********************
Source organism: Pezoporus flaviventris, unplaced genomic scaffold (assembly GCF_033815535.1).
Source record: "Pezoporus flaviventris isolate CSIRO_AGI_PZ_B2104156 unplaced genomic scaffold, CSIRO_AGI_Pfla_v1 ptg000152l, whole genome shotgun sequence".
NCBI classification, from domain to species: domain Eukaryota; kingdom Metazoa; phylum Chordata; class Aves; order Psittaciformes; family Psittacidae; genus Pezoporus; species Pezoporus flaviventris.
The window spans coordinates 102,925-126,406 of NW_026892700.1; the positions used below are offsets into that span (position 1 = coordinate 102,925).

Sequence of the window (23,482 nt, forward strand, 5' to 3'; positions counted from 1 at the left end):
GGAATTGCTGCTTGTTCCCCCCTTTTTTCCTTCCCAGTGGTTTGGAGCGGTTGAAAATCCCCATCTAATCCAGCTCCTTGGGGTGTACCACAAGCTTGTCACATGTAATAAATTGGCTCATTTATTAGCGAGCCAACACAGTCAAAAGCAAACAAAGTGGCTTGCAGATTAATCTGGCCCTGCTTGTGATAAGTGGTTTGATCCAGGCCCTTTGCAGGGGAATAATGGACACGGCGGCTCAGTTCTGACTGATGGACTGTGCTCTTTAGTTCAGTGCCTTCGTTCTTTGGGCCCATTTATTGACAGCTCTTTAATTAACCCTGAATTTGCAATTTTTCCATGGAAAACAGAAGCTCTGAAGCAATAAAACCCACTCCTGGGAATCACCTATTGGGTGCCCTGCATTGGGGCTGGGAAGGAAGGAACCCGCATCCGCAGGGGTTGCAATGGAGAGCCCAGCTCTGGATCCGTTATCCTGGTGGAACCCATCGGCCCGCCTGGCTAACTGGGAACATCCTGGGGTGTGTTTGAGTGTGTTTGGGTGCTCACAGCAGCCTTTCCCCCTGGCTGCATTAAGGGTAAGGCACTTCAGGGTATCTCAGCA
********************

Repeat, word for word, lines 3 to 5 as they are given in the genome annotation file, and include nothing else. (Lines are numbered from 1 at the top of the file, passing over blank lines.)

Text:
NCBI classification, from domain to species: domain Eukaryota; kingdom Metazoa; phylum Chordata; class Aves; order Psittaciformes; family Psittacidae; genus Pezoporus; species Pezoporus flaviventris.
The window spans coordinates 102,925-126,406 of NW_026892700.1; the positions used below are offsets into that span (position 1 = coordinate 102,925).

Sequence of the window (23,482 nt, forward strand, 5' to 3'; positions counted from 1 at the left end):